In late 2020, the Prime Minister promised a £16.5bn increase in funding for the Ministry of Defence (MOD) over the next four years.
Boris Johnson went into detail about where the money could go, including a never-before-mentioned Type 32 frigate.
As part of the announcement, Mr Johnson said the increased funding would be used to "restore Britain's position as the foremost naval power in Europe", and stated: "We are also committed to the Type 32."
But what is the Type 32 frigate?
Mr Johnson confirmed plans for eight Type 26 and five Type 31 frigates will continue, with the intention that they will replace the Type 23s in the next decade, however, relatively little is known about the "next generation" Type 32.
What do we know so far about the Type 32 frigate?
Type 32 frigates were first mentioned by the Prime Minister in November and are a new class of surface warship.
March's Defence Command Paper stated both the new Type 31 and 32s "are not just replacements for existing platforms, they will be more flexible than their predecessors".
"Equipped with advanced sensors and weapons, they will embrace modularisation to allow them to quickly adopt emerging technology throughout their life and to switch role depending on the nature of the threat," the document added.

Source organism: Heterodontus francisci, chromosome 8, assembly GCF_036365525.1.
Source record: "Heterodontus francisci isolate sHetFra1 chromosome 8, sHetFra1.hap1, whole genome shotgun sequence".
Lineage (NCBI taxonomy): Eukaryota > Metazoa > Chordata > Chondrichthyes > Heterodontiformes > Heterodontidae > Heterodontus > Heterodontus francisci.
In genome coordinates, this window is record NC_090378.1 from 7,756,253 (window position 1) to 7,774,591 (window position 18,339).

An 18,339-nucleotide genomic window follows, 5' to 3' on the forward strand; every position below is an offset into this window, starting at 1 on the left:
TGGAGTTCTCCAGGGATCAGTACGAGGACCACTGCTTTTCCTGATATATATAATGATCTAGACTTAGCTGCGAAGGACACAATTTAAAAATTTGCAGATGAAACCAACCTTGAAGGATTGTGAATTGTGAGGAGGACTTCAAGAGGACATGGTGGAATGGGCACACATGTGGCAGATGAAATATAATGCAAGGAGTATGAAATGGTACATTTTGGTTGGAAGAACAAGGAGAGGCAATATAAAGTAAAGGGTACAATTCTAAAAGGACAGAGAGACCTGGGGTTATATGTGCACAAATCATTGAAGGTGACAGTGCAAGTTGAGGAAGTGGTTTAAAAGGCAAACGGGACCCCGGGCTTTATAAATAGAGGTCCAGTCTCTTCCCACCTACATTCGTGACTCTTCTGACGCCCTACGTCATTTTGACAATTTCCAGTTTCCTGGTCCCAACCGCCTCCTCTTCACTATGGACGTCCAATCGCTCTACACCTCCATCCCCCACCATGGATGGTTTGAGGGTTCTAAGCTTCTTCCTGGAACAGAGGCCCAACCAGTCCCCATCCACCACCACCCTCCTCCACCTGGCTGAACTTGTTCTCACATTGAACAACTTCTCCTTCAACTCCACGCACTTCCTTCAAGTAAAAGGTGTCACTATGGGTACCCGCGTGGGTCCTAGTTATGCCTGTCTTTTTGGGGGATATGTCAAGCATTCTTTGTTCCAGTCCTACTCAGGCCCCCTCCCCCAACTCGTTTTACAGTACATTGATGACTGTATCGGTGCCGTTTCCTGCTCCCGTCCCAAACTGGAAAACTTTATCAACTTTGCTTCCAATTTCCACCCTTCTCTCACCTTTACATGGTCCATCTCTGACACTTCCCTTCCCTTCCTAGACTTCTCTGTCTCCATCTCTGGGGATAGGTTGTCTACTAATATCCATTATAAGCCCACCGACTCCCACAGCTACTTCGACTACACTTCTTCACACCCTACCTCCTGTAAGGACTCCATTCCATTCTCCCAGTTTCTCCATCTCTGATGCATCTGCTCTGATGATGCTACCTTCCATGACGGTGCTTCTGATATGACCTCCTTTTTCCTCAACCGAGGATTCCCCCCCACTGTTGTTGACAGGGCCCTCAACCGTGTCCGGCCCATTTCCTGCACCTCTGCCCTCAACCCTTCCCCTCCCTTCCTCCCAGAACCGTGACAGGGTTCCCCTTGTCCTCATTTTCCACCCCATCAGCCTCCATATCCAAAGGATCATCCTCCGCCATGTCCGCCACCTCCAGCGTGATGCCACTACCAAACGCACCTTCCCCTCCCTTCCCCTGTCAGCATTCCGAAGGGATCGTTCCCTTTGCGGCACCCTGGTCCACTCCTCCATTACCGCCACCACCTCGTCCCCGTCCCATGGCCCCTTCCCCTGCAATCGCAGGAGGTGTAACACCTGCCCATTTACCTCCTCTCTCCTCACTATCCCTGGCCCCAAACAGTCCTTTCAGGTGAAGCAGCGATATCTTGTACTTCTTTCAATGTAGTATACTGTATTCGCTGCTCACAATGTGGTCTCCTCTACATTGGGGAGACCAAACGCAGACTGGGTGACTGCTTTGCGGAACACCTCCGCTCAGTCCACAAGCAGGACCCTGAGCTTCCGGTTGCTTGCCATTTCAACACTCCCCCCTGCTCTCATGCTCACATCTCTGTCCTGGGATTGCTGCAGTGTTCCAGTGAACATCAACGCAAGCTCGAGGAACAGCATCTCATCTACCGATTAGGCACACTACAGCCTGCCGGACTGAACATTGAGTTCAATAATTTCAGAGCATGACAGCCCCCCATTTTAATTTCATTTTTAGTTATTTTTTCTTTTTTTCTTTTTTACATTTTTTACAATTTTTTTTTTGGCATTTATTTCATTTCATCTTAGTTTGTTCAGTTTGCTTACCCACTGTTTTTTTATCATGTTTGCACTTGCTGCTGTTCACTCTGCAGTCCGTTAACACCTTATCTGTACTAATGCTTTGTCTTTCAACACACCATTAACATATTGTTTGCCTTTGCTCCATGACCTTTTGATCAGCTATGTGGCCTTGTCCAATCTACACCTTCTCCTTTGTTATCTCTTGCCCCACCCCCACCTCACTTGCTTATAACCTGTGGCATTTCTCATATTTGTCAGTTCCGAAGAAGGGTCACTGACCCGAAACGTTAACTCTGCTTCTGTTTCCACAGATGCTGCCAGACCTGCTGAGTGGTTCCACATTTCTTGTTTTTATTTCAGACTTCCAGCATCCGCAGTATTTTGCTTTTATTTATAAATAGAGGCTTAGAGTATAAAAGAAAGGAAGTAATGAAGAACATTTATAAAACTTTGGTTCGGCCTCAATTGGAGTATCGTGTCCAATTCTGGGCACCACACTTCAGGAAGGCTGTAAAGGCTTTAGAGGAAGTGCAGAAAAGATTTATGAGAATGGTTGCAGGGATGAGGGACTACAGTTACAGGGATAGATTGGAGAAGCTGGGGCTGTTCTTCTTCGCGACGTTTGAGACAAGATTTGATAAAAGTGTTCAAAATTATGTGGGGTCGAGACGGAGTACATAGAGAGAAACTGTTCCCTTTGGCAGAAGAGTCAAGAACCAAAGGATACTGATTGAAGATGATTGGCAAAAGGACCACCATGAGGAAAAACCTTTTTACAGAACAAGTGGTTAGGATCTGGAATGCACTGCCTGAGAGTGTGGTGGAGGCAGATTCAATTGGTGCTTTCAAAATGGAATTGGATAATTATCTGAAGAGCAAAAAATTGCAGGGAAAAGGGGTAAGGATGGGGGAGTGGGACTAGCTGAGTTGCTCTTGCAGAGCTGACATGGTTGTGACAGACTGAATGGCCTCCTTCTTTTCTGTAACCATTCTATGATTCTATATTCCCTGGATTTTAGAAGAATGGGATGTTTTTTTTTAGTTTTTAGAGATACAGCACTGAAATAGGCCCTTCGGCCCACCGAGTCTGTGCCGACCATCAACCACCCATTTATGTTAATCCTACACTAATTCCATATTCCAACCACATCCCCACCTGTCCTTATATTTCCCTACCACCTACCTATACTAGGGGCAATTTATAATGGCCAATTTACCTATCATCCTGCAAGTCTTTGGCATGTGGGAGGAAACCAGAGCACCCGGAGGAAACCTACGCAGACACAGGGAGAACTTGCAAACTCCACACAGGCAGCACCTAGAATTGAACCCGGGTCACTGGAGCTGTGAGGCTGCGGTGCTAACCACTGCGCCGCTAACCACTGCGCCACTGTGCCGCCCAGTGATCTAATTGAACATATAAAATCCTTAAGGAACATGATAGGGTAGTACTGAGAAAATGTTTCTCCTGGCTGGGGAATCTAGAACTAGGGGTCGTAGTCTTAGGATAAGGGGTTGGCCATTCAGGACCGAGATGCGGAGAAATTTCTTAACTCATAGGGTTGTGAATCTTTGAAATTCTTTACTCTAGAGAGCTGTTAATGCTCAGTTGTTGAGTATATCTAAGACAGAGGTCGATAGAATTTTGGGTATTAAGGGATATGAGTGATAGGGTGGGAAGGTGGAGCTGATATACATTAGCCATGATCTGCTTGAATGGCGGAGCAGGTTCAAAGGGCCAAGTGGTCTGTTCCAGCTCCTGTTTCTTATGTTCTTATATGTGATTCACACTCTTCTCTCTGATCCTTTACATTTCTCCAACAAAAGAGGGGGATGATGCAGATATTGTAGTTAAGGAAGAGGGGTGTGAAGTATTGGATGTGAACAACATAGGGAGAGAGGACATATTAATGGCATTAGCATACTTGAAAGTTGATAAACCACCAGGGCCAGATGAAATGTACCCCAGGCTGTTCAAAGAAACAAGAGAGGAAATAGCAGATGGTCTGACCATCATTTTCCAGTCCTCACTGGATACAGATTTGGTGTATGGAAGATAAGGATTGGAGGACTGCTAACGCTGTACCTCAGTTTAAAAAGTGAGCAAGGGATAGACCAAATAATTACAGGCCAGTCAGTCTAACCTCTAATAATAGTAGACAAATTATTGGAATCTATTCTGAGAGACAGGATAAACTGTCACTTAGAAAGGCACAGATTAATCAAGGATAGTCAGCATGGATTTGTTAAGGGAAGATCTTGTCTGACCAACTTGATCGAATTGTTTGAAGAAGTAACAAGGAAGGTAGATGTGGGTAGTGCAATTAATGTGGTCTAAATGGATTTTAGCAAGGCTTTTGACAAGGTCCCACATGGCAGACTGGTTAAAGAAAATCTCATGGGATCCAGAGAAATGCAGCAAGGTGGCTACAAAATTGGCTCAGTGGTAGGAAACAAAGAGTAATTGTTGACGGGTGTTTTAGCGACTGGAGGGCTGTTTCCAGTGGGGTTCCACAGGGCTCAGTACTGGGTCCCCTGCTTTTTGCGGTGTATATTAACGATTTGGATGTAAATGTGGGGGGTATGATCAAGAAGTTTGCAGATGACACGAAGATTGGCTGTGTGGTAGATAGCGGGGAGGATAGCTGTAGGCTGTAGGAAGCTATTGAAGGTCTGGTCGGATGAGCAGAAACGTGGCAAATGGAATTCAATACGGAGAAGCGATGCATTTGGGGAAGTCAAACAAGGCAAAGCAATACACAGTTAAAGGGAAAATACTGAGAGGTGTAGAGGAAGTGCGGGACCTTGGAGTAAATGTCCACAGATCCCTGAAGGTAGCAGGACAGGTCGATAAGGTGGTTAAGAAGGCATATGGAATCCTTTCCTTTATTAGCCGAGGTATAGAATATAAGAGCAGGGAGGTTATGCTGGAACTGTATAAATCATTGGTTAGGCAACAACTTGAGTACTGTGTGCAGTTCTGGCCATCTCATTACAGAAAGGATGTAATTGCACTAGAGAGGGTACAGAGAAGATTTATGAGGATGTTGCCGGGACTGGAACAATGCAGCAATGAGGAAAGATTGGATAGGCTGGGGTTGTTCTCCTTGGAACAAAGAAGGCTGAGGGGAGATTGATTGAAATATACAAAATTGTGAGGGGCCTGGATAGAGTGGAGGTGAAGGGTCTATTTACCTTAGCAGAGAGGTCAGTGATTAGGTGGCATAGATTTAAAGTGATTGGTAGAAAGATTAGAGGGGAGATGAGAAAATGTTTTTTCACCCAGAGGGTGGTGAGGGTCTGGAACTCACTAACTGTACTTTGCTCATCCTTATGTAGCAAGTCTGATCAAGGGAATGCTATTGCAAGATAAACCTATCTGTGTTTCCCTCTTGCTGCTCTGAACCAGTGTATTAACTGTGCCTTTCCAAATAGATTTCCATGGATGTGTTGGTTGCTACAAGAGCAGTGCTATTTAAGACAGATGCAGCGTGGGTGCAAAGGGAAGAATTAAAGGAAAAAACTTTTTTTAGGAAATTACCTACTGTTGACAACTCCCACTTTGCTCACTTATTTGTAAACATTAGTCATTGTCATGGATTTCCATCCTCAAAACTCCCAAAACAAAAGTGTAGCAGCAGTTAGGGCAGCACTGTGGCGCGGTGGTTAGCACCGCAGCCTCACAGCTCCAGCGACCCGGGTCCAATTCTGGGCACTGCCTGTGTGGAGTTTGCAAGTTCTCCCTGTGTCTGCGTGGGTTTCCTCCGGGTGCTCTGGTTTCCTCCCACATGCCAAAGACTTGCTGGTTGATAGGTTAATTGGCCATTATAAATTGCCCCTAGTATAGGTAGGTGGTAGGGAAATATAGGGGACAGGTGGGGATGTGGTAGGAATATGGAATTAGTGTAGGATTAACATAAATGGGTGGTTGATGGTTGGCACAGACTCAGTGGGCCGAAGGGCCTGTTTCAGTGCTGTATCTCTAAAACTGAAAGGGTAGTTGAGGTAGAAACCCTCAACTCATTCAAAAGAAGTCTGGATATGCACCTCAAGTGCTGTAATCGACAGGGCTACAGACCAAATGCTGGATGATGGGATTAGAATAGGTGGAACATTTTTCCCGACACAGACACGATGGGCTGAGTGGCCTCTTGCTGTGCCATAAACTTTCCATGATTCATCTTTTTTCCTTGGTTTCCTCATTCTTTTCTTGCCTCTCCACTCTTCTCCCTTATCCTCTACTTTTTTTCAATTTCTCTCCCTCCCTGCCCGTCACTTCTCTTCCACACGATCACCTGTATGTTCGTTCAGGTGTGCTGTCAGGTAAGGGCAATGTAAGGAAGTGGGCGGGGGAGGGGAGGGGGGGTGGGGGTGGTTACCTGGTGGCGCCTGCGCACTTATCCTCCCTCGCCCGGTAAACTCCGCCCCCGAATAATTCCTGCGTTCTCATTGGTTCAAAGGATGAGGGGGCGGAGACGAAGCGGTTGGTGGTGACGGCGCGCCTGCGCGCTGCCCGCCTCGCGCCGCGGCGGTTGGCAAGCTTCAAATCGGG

The Type 32s will be designed to protect territorial waters, provide a persistent presence for the UK overseas and support the Royal Navy's Littoral Response Groups.
The Defence Command Paper also suggested the frigates will be built in Scotland.
However, answering a question on 13 April about Type 32 procurement, Minister of State for Defence Procurement Jeremy Quin was less specific.
"The programme and procurement strategy for the Type 32 frigate will be decided following the concept phase, which has not yet been launched," he said.
It followed a written answer the defence minister gave to Labour MP Kevan Jones on 30 November saying "further work" is required to develop the operational concept of the programme.
"However it is envisioned that Type 32 will be a platform for autonomous systems, adding to the Navy's capabilities for missions such as anti-submarine warfare and mine countermeasures," Mr Quin added.
The Defence Secretary, meanwhile, spoke in greater detail about the what role the Type 32s will have during a Defence Select Committee session late last year.
Ben Wallace stated: "The Type 32 is obviously not in the next five years... but a commitment to put funding to the next Type 32 programme.
"The Type 32, we hope, will come further along from the Type 31 – the Type 31 is only five ships, and the Type 32 will hopefully follow a similar track.
"They will be able to be used for NATO.
"The Navy have requested another class of ship – that's the Type 32.
"If you think of the profile, the Type 23 which will be coming out of service, and some of that will be picked up by the Type 26 and the Type 45s.
"It's about increasing our surface fighting ships, destroyers and frigates."
Cover image: Royal Navy.